Tell Qaramel, on the Qoueiq River, is 25 kilometers (15 miles) north of Aleppo in northern Syria.
In 1999, a joint Polish-Syrian investigation of this area was led by Professor Ryszard F. Mazurowski of Warsaw University. They came up with a number of astonishing discoveries – among them five round stone towers, each more than 18 feet in diameter with walls over four and a half feet thick. The site has been carbon dated to between 10,900 and 8850 BC.
The towers were built around 10,000 BC, older than what was previously believed to be the oldest known stone tower in the world, the one found at Jericho. Depending on the dates used for the tower at Jericho, the towers in Syria are between a few hundred years and two thousand years earlier.
These dates fall between the Younger Dryas, a time of cold and drought, and the early Holocene, when the earth began to grow warmer, following the Ice Age. We are still in the Holocene epoch today.
The dates of Tell Qaramel are, for Phase One: 10,900-9,700 BC; for Phase Two: 10,300-9,300 BC; for Phase Three: 9,280-8,850 BC. Phase One and Two overlap.
This is one of a number of discoveries in recent years which take the origins of civilization much farther back in time than previously believed. These origins now extend back to the last Ice Age, long before archeologists used to think civilization began.
Sadly, Aleppo is now a battleground in the Syrian Civil War, and, as is the case in all wars, ancient archeological sites are in extreme jeopardy.
Aleppo itself is one of the oldest cities in the world, and has been inhabited since at least the sixth millennium BC, as is shown by the dating of excavations there in Tallet Alsauda. Aleppo is mentioned on cuneiform tablets in Ebla and Mesopotamia during the third millennium BC, when it was known as Armani to the Akkadians. It is a much older city than Damascus.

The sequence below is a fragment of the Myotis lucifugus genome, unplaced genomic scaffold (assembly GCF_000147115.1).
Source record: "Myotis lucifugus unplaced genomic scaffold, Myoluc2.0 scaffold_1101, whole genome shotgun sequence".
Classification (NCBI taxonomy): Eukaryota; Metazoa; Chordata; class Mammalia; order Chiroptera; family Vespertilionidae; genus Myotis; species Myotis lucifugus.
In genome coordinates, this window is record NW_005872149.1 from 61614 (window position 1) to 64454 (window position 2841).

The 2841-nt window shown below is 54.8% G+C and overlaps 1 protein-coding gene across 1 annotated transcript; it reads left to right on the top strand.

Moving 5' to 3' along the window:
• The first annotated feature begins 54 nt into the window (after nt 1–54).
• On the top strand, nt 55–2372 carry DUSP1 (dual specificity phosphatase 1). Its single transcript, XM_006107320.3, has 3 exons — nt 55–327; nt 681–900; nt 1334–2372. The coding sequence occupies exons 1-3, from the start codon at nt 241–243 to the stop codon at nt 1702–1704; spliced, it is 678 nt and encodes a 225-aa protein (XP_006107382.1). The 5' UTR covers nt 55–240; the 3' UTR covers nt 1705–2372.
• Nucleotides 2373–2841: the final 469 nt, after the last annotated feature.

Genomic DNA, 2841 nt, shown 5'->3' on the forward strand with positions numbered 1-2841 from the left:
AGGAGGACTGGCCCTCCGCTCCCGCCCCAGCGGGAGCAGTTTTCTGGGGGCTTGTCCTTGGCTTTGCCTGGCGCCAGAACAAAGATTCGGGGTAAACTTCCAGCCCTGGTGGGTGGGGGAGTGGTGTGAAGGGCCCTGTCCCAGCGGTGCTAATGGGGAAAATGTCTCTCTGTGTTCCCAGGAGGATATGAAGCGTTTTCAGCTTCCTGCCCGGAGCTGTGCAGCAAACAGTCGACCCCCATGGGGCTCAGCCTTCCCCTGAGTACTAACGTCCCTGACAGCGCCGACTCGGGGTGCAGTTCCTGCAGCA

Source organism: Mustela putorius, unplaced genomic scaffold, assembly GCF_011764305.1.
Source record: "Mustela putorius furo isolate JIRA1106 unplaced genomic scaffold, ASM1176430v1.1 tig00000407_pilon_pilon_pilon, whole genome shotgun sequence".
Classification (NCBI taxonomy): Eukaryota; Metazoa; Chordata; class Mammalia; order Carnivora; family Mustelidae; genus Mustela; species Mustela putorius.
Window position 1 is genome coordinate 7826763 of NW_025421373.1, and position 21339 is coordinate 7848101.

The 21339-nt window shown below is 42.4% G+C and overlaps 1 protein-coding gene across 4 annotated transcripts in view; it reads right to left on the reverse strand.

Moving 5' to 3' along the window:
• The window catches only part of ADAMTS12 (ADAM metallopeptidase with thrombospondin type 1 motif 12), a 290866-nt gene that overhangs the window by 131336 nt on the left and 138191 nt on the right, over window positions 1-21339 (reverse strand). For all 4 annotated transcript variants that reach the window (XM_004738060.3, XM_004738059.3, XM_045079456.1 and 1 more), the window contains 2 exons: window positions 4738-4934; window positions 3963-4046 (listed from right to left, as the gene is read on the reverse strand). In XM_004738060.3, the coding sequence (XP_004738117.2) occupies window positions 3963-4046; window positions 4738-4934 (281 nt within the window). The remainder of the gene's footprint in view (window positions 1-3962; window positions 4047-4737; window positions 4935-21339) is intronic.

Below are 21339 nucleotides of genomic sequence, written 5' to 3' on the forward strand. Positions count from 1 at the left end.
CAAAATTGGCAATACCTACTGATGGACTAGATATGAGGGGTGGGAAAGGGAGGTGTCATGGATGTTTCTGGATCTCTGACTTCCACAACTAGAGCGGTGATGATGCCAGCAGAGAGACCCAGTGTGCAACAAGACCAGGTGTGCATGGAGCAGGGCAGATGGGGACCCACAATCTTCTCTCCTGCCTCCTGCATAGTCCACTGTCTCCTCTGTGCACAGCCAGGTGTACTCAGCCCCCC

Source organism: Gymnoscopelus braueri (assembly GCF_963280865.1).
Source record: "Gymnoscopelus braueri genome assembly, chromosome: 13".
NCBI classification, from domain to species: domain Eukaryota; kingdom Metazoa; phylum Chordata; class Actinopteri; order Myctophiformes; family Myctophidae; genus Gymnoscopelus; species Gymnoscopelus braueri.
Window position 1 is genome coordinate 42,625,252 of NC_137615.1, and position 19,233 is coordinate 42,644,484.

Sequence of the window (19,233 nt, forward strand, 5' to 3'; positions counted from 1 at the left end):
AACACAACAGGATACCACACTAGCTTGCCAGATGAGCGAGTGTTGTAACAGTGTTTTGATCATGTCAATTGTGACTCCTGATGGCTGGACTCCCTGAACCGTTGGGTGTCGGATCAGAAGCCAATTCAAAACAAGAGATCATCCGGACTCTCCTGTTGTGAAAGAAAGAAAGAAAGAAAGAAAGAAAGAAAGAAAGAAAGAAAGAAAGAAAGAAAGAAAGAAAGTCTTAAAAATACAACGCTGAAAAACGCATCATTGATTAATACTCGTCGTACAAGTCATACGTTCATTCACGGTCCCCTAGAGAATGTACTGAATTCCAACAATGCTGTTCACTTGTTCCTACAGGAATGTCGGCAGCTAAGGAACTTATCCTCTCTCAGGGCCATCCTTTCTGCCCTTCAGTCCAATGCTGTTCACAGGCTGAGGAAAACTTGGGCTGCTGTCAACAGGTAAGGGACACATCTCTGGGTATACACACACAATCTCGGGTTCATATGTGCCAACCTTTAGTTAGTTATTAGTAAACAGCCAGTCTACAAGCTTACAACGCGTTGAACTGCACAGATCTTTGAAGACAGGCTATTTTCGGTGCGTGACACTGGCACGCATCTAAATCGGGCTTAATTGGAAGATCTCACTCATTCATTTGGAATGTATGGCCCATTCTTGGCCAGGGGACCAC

The five round towers from around 10,000 BC, 15 miles north of Aleppo are older than the Pyramids, older than Stonehenge, older than every other stone building in the world – at least among those we know about. There is every reason to believe that there may be many extremely ancient civilizations buried under the sands and on the sea floors of the world’s oceans. Of the builders of the round towers, we do not know the name of the people who built them, their language, where they may have come from, and who they may have become during their travels through history. There is so much about our past on the earth that we have no inkling of.
A technical discussion of Tell Qaramel dates can be found here.
A less technical, speculative, but interesting, discussion of Tell Qaramel, by Rob Roy, can be found here:
Photo: Reinhard Dietrich / Wikimedia Commons / “I, the copyright holder of this work, release this work into the public domain. This applies worldwide.” / Tower of Jericho, Tell es-Sultan archaeological site, ca. 7000 BC.
One thought on “Tell Qaramel, Syria: The oldest stone towers in the world”
This is a photo of The Tower of Jerico at Tell es-Sultan not Tell Qaramel,